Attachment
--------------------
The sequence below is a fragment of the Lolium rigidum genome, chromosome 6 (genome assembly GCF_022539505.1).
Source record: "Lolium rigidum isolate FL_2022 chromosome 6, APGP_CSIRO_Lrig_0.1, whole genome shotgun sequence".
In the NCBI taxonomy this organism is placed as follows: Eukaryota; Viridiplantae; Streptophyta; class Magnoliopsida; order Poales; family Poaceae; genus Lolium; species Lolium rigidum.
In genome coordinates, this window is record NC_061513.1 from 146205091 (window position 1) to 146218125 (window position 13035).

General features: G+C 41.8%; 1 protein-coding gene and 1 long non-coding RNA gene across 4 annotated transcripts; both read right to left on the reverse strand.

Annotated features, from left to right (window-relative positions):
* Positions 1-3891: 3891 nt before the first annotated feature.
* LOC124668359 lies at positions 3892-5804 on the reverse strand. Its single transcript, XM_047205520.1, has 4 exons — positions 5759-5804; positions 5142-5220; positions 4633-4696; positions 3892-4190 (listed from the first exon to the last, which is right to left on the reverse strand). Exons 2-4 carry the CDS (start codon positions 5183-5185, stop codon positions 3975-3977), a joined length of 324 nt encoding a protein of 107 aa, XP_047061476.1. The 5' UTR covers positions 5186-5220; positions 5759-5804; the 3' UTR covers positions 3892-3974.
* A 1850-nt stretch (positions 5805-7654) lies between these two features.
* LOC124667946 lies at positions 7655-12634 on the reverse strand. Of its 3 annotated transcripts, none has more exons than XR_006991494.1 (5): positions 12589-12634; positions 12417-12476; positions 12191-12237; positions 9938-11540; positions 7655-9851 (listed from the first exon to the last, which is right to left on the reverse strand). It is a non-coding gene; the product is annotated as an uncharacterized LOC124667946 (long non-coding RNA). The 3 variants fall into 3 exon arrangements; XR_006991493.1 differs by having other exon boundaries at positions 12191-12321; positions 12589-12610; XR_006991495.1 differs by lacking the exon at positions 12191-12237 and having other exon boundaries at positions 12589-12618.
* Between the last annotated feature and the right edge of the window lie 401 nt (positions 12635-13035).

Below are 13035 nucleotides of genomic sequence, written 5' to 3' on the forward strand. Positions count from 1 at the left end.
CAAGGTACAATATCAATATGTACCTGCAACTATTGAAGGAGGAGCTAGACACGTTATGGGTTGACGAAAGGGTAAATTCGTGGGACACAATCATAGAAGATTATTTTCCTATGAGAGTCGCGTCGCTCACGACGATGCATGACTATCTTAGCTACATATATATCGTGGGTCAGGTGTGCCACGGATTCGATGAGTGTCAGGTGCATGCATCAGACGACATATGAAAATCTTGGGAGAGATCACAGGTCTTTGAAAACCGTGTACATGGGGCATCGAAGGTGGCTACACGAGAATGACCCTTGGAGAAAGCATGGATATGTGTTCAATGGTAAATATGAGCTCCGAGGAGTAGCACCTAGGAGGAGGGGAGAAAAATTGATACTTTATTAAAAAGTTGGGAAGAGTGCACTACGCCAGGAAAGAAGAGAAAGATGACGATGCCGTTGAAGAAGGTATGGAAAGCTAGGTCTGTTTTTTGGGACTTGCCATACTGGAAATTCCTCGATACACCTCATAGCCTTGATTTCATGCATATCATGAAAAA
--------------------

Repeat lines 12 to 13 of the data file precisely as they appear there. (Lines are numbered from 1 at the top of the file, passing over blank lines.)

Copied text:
Below are 13035 nucleotides of genomic sequence, written 5' to 3' on the forward strand. Positions count from 1 at the left end.
CAAGGTACAATATCAATATGTACCTGCAACTATTGAAGGAGGAGCTAGACACGTTATGGGTTGACGAAAGGGTAAATTCGTGGGACACAATCATAGAAGATTATTTTCCTATGAGAGTCGCGTCGCTCACGACGATGCATGACTATCTTAGCTACATATATATCGTGGGTCAGGTGTGCCACGGATTCGATGAGTGTCAGGTGCATGCATCAGACGACATATGAAAATCTTGGGAGAGATCACAGGTCTTTGAAAACCGTGTACATGGGGCATCGAAGGTGGCTACACGAGAATGACCCTTGGAGAAAGCATGGATATGTGTTCAATGGTAAATATGAGCTCCGAGGAGTAGCACCTAGGAGGAGGGGAGAAAAATTGATACTTTATTAAAAAGTTGGGAAGAGTGCACTACGCCAGGAAAGAAGAGAAAGATGACGATGCCGTTGAAGAAGGTATGGAAAGCTAGGTCTGTTTTTTGGGACTTGCCATACTGGAAATTCCTCGATACACCTCATAGCCTTGATTTCATGCATATCATGAAAAA